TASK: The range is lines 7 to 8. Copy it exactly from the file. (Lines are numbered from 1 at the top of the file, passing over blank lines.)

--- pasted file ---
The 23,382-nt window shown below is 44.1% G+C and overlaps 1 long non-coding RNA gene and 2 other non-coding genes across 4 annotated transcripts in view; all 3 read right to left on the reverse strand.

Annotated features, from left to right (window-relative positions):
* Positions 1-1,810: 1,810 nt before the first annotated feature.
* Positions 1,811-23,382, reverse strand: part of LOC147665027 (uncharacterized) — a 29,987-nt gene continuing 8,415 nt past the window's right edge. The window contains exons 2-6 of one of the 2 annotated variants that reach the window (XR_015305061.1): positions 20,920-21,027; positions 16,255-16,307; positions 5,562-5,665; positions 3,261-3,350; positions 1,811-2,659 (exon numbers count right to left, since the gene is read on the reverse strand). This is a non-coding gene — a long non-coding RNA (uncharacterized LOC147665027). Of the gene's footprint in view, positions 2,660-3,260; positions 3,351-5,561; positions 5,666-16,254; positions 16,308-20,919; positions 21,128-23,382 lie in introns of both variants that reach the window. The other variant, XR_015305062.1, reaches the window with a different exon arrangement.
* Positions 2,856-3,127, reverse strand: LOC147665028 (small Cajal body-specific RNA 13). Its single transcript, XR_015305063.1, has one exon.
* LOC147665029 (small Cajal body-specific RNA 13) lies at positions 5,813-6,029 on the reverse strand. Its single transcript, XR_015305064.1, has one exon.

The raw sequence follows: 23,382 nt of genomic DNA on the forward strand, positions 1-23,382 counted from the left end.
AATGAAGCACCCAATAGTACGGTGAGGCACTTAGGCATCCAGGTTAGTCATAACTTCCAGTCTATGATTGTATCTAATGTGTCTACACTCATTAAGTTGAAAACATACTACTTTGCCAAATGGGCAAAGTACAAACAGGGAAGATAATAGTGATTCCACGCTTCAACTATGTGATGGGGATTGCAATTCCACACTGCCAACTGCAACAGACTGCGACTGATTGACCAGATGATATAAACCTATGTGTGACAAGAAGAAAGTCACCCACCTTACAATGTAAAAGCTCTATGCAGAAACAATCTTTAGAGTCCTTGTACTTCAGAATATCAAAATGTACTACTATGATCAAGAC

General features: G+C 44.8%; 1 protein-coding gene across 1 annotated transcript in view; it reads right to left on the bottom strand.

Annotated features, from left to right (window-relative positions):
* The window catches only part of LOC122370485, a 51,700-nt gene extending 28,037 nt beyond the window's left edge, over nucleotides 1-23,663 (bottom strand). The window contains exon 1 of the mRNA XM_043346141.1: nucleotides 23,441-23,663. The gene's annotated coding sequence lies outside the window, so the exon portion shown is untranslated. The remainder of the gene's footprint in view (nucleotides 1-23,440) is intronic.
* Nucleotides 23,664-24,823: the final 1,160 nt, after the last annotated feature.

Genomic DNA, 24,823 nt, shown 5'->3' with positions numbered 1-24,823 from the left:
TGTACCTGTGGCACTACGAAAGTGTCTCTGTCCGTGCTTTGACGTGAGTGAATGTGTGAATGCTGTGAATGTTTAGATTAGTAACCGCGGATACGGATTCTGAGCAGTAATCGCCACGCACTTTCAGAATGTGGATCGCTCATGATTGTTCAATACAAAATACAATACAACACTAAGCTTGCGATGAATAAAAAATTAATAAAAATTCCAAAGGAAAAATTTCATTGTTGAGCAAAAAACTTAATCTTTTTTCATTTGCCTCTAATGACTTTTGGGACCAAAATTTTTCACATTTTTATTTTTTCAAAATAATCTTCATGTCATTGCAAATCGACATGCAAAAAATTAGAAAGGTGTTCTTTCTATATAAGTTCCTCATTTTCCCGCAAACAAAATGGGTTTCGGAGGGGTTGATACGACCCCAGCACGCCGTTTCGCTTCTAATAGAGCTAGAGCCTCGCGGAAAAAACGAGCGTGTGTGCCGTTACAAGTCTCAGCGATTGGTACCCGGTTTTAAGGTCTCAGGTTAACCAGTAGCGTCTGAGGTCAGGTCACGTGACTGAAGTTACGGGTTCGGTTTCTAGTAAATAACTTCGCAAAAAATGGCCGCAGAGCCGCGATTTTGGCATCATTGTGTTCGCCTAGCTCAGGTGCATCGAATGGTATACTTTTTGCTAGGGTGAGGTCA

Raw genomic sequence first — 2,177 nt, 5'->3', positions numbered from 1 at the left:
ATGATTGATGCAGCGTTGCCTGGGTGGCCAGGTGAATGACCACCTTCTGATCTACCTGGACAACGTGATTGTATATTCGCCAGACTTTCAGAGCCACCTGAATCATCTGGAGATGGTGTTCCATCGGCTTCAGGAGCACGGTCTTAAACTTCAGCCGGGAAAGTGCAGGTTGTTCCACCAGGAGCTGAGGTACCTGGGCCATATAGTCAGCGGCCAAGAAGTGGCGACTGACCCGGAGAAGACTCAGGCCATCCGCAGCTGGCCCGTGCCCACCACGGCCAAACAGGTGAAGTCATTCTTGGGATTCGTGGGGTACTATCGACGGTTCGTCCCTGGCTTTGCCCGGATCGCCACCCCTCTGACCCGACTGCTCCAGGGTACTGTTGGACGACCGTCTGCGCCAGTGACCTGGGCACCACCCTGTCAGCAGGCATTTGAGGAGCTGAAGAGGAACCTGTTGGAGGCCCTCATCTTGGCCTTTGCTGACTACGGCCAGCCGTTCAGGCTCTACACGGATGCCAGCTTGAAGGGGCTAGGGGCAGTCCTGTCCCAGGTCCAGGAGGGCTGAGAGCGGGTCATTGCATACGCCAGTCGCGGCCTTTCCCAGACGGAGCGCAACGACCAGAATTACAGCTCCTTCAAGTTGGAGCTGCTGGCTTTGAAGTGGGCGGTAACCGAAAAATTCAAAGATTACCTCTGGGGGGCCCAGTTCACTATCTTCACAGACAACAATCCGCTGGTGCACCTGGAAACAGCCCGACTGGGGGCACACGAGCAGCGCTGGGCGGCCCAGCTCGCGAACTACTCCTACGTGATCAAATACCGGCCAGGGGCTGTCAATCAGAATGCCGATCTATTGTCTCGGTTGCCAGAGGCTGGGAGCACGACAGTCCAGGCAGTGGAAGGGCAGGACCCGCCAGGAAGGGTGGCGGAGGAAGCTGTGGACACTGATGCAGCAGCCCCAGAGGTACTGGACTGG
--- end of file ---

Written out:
The raw sequence follows: 23,382 nt of genomic DNA on the forward strand, positions 1-23,382 counted from the left end.
AATGAAGCACCCAATAGTACGGTGAGGCACTTAGGCATCCAGGTTAGTCATAACTTCCAGTCTATGATTGTATCTAATGTGTCTACACTCATTAAGTTGAAAACATACTACTTTGCCAAATGGGCAAAGTACAAACAGGGAAGATAATAGTGATTCCACGCTTCAACTATGTGATGGGGATTGCAATTCCACACTGCCAACTGCAACAGACTGCGACTGATTGACCAGATGATATAAACCTATGTGTGACAAGAAGAAAGTCACCCACCTTACAATGTAAAAGCTCTATGCAGAAACAATCTTTAGAGTCCTTGTACTTCAGAATATCAAAATGTACTACTATGATCAAGAC